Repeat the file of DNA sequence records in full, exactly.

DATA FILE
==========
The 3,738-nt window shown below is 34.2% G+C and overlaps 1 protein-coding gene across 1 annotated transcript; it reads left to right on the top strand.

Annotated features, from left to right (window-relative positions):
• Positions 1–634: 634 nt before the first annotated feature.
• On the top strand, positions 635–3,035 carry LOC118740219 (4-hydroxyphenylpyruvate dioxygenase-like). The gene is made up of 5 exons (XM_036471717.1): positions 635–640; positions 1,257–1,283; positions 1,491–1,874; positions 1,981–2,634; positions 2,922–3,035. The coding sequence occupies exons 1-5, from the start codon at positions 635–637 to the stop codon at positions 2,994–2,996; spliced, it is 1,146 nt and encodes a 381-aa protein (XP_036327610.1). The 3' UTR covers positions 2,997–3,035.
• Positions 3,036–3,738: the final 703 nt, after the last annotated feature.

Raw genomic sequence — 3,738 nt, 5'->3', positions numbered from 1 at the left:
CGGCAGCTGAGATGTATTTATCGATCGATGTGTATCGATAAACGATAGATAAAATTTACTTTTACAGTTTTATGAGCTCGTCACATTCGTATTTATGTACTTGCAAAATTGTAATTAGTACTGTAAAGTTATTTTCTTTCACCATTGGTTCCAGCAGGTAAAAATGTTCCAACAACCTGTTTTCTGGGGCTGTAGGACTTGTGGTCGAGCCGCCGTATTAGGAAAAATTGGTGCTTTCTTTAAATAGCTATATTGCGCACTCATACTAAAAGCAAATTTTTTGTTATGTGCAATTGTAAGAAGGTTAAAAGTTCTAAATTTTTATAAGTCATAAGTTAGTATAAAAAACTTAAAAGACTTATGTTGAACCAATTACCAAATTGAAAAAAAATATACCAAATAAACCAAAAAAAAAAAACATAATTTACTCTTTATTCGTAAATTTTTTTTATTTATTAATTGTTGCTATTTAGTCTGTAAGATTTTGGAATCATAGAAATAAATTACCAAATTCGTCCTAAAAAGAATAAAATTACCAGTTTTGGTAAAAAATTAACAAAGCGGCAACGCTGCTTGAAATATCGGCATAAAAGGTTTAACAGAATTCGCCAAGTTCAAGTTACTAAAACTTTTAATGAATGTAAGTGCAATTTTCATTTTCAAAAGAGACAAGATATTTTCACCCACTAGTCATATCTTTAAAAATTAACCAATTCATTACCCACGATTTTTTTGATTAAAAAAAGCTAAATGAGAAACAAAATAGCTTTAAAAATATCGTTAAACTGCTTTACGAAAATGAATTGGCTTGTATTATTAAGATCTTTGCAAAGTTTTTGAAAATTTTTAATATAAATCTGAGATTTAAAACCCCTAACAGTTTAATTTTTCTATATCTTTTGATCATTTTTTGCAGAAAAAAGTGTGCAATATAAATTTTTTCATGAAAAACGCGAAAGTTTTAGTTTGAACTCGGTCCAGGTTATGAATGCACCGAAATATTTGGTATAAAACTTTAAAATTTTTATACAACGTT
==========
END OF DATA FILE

The 3,738-nt window shown below is 34.2% G+C and overlaps 1 protein-coding gene across 1 annotated transcript; it reads left to right on the top strand.

Annotated features, from left to right (window-relative positions):
• Positions 1–634: 634 nt before the first annotated feature.
• On the top strand, positions 635–3,035 carry LOC118740219 (4-hydroxyphenylpyruvate dioxygenase-like). The gene is made up of 5 exons (XM_036471717.1): positions 635–640; positions 1,257–1,283; positions 1,491–1,874; positions 1,981–2,634; positions 2,922–3,035. The coding sequence occupies exons 1-5, from the start codon at positions 635–637 to the stop codon at positions 2,994–2,996; spliced, it is 1,146 nt and encodes a 381-aa protein (XP_036327610.1). The 3' UTR covers positions 2,997–3,035.
• Positions 3,036–3,738: the final 703 nt, after the last annotated feature.

Raw genomic sequence — 3,738 nt, 5'->3', positions numbered from 1 at the left:
CGGCAGCTGAGATGTATTTATCGATCGATGTGTATCGATAAACGATAGATAAAATTTACTTTTACAGTTTTATGAGCTCGTCACATTCGTATTTATGTACTTGCAAAATTGTAATTAGTACTGTAAAGTTATTTTCTTTCACCATTGGTTCCAGCAGGTAAAAATGTTCCAACAACCTGTTTTCTGGGGCTGTAGGACTTGTGGTCGAGCCGCCGTATTAGGAAAAATTGGTGCTTTCTTTAAATAGCTATATTGCGCACTCATACTAAAAGCAAATTTTTTGTTATGTGCAATTGTAAGAAGGTTAAAAGTTCTAAATTTTTATAAGTCATAAGTTAGTATAAAAAACTTAAAAGACTTATGTTGAACCAATTACCAAATTGAAAAAAAATATACCAAATAAACCAAAAAAAAAAAACATAATTTACTCTTTATTCGTAAATTTTTTTTATTTATTAATTGTTGCTATTTAGTCTGTAAGATTTTGGAATCATAGAAATAAATTACCAAATTCGTCCTAAAAAGAATAAAATTACCAGTTTTGGTAAAAAATTAACAAAGCGGCAACGCTGCTTGAAATATCGGCATAAAAGGTTTAACAGAATTCGCCAAGTTCAAGTTACTAAAACTTTTAATGAATGTAAGTGCAATTTTCATTTTCAAAAGAGACAAGATATTTTCACCCACTAGTCATATCTTTAAAAATTAACCAATTCATTACCCACGATTTTTTTGATTAAAAAAAGCTAAATGAGAAACAAAATAGCTTTAAAAATATCGTTAAACTGCTTTACGAAAATGAATTGGCTTGTATTATTAAGATCTTTGCAAAGTTTTTGAAAATTTTTAATATAAATCTGAGATTTAAAACCCCTAACAGTTTAATTTTTCTATATCTTTTGATCATTTTTTGCAGAAAAAAGTGTGCAATATAAATTTTTTCATGAAAAACGCGAAAGTTTTAGTTTGAACTCGGTCCAGGTTATGAATGCACCGAAATATTTGGTATAAAACTTTAAAATTTTTATACAACGTT